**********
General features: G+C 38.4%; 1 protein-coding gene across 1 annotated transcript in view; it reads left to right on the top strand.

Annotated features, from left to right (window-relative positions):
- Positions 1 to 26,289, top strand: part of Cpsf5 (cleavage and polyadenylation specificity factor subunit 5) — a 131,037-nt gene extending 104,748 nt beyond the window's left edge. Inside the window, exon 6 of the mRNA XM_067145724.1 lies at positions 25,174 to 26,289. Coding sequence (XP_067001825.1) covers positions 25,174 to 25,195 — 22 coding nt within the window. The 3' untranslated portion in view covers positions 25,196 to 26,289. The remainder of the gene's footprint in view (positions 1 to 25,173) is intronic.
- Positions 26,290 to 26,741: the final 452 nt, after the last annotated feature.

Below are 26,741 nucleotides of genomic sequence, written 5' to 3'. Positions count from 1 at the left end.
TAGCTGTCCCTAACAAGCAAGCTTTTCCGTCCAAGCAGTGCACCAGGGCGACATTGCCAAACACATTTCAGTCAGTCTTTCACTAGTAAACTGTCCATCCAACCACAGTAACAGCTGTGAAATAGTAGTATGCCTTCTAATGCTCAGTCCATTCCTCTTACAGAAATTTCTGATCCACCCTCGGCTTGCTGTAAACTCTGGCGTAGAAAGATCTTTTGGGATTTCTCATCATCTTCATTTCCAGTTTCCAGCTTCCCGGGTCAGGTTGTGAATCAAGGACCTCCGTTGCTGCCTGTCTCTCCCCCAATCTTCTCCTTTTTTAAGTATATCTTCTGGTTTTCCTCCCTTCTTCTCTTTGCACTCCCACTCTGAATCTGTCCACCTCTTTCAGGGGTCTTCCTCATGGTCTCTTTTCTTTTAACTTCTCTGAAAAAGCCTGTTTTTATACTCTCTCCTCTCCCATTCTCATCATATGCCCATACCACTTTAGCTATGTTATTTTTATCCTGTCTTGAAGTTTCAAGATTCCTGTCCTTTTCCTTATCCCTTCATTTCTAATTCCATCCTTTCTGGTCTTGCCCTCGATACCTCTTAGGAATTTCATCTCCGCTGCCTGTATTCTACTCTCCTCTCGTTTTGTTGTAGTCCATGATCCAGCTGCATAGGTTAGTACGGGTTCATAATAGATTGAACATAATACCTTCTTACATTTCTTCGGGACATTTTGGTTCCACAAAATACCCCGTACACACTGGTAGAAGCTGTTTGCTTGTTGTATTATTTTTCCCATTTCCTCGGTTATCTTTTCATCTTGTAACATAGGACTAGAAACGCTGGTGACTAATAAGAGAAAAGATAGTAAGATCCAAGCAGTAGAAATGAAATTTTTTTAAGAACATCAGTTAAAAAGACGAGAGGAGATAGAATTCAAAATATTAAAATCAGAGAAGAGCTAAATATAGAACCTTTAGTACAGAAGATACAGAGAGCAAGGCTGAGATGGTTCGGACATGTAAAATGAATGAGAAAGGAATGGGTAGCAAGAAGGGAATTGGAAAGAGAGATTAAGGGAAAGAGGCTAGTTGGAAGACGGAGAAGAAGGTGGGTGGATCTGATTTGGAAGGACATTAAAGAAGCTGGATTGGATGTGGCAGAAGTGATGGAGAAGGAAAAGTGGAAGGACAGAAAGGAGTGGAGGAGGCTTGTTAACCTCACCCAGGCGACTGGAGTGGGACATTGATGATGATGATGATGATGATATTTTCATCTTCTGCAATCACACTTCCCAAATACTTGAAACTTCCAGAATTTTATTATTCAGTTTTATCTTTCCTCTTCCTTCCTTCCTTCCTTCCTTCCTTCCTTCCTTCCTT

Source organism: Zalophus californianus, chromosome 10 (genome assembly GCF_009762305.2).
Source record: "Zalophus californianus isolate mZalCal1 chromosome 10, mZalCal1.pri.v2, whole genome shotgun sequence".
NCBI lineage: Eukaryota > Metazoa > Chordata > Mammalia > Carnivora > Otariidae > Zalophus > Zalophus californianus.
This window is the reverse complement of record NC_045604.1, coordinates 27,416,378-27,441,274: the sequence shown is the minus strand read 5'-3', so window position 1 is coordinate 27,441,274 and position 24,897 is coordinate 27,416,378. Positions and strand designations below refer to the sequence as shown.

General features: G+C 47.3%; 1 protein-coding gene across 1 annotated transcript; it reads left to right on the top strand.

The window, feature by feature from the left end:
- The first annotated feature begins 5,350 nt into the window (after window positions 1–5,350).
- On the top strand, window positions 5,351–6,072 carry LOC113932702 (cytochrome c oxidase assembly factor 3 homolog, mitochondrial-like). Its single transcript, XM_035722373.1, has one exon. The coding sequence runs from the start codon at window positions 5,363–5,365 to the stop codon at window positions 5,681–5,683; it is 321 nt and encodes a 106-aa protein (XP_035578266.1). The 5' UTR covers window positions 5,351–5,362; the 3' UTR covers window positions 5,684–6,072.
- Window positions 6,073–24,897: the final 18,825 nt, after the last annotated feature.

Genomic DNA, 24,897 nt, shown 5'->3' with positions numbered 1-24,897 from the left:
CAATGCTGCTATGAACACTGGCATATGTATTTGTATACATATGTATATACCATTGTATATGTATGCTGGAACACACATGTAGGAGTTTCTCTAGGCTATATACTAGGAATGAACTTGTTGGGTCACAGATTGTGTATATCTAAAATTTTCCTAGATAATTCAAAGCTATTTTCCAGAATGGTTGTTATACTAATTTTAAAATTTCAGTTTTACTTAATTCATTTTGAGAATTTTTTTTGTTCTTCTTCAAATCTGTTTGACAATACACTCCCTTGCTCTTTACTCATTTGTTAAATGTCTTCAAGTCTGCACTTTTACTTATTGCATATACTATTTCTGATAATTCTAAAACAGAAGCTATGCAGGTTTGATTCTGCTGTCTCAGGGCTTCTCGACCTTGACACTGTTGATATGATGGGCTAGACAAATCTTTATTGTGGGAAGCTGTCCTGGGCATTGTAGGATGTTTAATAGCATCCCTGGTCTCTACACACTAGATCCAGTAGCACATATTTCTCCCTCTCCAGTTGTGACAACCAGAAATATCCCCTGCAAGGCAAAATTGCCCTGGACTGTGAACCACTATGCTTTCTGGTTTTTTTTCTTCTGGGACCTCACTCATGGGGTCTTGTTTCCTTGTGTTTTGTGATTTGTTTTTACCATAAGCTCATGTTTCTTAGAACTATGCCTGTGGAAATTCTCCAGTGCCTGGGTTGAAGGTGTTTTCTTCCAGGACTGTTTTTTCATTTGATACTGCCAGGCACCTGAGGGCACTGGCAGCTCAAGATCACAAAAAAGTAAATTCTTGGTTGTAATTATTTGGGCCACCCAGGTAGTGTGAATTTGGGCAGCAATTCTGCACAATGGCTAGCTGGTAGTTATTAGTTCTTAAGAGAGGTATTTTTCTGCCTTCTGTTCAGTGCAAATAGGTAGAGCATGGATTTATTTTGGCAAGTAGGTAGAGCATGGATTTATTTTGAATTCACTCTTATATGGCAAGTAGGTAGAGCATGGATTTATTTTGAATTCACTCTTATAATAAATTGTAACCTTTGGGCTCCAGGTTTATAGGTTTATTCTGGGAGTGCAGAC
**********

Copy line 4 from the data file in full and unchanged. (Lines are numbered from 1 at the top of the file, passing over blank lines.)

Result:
- Positions 26,290 to 26,741: the final 452 nt, after the last annotated feature.